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Colombia's National Development PlanWhile Colombia has magnificent landscapes and rich cultural history, the country is also rooted in deep political and economic inequality. In 2018, Colombia’s poverty rate stood at 27.8%; this measure defines poverty as those living on less than $5.50 a day. Unfortunately, Colombian households led by women are more likely to be impoverished. Thus, Colombia finds itself in need of reform. Hopefully, poverty will decrease with the implementation of Colombia’s National Development plan.

A Look Into Colombia’s Recent History

Colombia’s poverty rates and development plan cannot be explained without the inclusion of the country’s last five decades of civil unrest. Colombia’s civil war involves the Revolutionary Armed Forces of Colombia (FARQ), the National Liberation Army (ELN) and the Colombian government. The conflict largely revolves around the call for economic reform. The FARQ and the ELN were founded in the 1960s to “oppose the privatization of natural resources and claim to represent the rural poor against Colombia’s wealthy.”

Although the FARQ and the ELN cite good intentions, Colombia’s civil war “has left as many as 220,000 dead, 25,000 disappeared, and 5.7 million displaced over the last half-century.” The U.S. State Department calls these groups terrorist organizations. Unfortunately, the consequences of this civil war, like all other civil wars, had devastating effects on the countries’ social and political spheres. In 2016, the Colombian Government and the leaders of the FARQ signed a peace agreement, hoping to bring unity to the country.

The National Development Plan

However, three years later, the promises of reinsertion, protection programs and rural remain unfulfilled, and the violence continues. Thankfully, this could change with Colombia’s National Development Plan (PND). This proposal “combines the government’s financial resources with grassroots participation which the government calls ‘co-creating together,’ a form of engagement that will play a key role in building sustainable peace.”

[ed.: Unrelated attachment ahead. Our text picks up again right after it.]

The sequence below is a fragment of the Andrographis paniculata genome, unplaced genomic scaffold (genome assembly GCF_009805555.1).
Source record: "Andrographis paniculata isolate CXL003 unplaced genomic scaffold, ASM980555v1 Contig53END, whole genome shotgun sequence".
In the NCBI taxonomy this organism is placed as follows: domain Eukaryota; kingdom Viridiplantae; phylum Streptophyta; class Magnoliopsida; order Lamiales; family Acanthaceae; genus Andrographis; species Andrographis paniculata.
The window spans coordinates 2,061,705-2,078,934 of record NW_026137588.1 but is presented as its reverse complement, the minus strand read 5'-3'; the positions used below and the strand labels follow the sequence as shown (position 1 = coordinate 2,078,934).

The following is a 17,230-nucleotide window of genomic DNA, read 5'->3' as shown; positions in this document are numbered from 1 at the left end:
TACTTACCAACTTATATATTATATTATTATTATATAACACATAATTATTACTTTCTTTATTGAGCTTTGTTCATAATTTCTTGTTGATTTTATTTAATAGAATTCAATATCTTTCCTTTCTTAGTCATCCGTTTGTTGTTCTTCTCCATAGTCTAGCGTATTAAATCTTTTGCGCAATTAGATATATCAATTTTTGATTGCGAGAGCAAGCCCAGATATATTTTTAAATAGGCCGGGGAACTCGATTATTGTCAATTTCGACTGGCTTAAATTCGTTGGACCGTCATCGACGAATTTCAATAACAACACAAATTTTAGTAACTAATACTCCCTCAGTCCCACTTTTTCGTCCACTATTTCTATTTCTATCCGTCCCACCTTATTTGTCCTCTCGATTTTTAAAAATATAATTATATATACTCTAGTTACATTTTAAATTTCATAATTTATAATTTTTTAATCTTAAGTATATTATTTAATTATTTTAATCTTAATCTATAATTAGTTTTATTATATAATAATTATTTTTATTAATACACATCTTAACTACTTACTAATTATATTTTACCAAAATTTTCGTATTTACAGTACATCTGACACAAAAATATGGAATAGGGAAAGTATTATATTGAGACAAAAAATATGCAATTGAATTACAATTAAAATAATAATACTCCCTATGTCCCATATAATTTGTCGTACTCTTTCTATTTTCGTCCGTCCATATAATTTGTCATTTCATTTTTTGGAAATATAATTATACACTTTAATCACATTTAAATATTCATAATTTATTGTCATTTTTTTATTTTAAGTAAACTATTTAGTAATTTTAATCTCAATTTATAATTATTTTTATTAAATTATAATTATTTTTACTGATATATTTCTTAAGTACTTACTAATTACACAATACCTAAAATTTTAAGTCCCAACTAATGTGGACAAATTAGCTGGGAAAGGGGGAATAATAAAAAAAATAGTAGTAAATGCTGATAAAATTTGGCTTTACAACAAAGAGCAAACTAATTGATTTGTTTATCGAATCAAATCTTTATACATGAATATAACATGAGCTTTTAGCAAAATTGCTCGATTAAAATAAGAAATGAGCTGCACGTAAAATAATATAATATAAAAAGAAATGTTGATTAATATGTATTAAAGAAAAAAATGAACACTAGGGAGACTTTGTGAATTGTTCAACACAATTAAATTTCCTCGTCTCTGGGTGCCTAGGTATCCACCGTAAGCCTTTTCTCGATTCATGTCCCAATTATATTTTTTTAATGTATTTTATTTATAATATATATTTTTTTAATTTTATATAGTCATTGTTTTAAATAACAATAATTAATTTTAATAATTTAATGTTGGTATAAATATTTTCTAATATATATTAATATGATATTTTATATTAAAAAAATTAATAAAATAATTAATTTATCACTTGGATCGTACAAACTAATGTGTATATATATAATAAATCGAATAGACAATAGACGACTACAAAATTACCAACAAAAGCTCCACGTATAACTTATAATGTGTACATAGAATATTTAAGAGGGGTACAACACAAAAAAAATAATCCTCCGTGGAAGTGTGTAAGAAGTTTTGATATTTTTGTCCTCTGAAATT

Launched by President Ivan Duque in 2018, Colombia’s National Development Plan has a budget of $325 billion. The plan hopes to address societal, social, economic and political issues within the country. But, its most ambitious goals rest on “education, employment, entrepreneurship and environmental sustainability.”

Eradicating Poverty

One major goal of the PND is to bridge the gap between the economic classes, eradicating extreme poverty. Today, 1.9 million Colombians are in extreme poverty; the government hopes to implement the Sisben IV program, which “will see State resources delivered to the most vulnerable members of society through subsidies.”

The PND aims to alleviate poverty by stimulating the economy in a multitude of ways; state subsidies are just one example. For instance, Colombia plans to develop creative industries, “such as visual arts, software development and cultural industries.” The national administration also plans to reduce unemployment by more than 1% through the creation of 1.6 million jobs. Additionally, “The plan is also targeting the development of international trade and the promotion of foreign investment in Colombia as a means of increasing the capacity of the economy.”

Education and the Environment

Increasing employment and subsidies will certainly help the economy directly. But, the PND also hopes to improve the economy in the long-run by developing education systems and improving the environment. For example, the PND hopes to increase participation in the public education system. Administrators aim to double “the number of students who are attending a single session school day from 900,000 to 1.8 million.” In terms of the environment, President Duque’s plan aims to invest $3 billion in sustainable development and to plant “180 million trees in order to stimulate a rejuvenation of the environment.”